For both cats and dogs, the older they get, the more they sleep. They're lazy, they drink malt liquor, and they won't get a job. There's little more to say on this.

Both cats and dogs lick themselves clean. Who are we to judge those that can? Meanwhile, do not attempt to remove your pet's fur for dry- cleaning. Contrary to indications and statements made by Warner Brothers and certain foreign governments, their fur isn't held in place with snaps, zippers, or even Velcro.

Cats won't respond to their names
, as they are unaware of any sort of connection between them and those sounds coming from your lips. Most petnameologists say an appropriate name for a cat would be something like "bszszszshhhhhhddnnn," similar to the sound an electric can opener makes.

Dogs, however, will respond readily to their names, or to any other noise you make. A rule of thumb when naming pooches: the more embarrassing the name would be for a human, the more the dog likes it: Poopy-Dew, Snugglebear, Barfy, and Airhead are all excellent choices.

Cats and dogs make assorted sounds, anywhere from the fear of a hiss or a bark to the contentment of a purr or a spreenbeet. (Spreenbeet is the Latin name scientists give to the little-known purring noise dogs make, an undetectable sound that lies outside the range of human hearing.) They also make various coos, trills, and yelps, which reflect hunger, the desire for play, or the fact that you're standing on their tail. Note: To induce howling in a dog, whistle the theme tune to "The Andy Griffith Show."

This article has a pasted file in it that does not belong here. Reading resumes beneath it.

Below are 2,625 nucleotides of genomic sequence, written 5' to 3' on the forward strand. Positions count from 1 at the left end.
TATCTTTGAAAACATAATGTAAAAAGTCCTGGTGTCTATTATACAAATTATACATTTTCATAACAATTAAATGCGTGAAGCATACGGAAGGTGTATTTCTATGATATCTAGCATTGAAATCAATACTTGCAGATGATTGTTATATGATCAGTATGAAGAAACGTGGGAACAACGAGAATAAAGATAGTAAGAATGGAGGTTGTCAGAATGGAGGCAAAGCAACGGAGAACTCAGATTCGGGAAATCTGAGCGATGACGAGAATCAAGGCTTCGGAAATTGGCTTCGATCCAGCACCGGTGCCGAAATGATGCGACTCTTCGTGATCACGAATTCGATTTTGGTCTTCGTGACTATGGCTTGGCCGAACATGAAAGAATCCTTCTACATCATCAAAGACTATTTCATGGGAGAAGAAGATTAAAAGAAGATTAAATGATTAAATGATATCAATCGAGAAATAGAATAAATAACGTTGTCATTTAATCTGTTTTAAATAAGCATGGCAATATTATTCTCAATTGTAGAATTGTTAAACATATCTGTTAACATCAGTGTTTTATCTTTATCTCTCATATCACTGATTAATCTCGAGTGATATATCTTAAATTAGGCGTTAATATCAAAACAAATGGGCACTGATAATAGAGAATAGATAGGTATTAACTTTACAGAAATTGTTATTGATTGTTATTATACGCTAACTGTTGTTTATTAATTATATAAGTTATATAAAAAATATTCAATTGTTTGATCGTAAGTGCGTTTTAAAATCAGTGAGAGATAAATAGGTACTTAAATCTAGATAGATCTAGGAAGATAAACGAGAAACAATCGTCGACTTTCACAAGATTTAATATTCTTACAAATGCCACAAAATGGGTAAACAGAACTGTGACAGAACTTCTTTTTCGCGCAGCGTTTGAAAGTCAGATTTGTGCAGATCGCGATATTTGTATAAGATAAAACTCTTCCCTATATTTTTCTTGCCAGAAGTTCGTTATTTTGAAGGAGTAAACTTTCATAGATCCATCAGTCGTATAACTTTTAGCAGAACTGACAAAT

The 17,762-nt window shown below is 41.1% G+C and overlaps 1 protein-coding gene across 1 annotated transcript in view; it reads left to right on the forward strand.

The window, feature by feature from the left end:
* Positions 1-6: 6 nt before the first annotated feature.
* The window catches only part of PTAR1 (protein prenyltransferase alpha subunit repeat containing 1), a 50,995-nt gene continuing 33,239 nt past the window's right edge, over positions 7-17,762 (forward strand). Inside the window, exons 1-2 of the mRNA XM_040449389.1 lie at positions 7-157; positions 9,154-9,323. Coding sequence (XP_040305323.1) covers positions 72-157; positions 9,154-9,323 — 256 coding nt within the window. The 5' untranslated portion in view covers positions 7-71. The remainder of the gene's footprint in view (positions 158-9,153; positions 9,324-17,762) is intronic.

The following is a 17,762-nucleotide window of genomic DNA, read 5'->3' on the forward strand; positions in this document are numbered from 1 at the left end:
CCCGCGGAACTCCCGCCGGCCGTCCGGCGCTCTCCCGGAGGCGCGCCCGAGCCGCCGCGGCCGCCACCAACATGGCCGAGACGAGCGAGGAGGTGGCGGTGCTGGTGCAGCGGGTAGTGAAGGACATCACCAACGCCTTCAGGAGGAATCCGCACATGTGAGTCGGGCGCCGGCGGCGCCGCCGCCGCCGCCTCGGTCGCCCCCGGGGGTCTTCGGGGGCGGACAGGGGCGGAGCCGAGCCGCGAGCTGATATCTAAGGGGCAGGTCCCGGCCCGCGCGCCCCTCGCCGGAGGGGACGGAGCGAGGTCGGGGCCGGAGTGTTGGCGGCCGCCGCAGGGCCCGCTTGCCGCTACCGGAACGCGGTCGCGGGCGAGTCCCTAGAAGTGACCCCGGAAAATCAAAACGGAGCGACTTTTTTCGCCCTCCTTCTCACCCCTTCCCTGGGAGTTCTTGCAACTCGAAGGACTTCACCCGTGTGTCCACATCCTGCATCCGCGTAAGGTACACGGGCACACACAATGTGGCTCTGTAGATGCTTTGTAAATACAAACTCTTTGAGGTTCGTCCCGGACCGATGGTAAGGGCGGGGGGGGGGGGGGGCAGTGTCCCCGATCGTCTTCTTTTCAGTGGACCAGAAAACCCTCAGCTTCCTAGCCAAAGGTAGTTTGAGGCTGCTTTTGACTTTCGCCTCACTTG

Tips for burglars: A dog usually will stop barking for the price of a juicy steak and a cold brewski. Cats, however, prefer only a dish of mint ice cream and a few rounds of gin rummy, which you may find too time-consuming, nonetheless.

Neither cats nor dogs require footwear
. If the need arises, though, etiquette requires Italian loafers or flats for cats and wing-tips or clogs for dogs.

Cats like to watch TV
. Of course, they like to watch mirrors, too, which demonstrates their vanity or stupidity, scientists aren't sure which. Their preferred method of watching TV is to sit on top and hang over the front while trying to sink their claws into the moving images. Cats also like to sit on whatever you're reading, such as newspapers, or on whatever you're writing, such as bogus science articles (whether paper or computer keyboard is used).

Dogs, however, don't watch television, but they do like to stand in front of them. Tests conducted at the Jet Propulsion Lab (when the staff isn't busy reverse-engineering UFOs) in California have shown that the speed of a dog's strobe-like tail-wagging and its reluctance to move away from the screen increase in direct proportion to how much an owner yells at the canine to get away from the TV.

And Finally, Sex:
Man, it's been a while. *


Story copyright © 1996 Andrew G. McCann <andy@planetmag.com>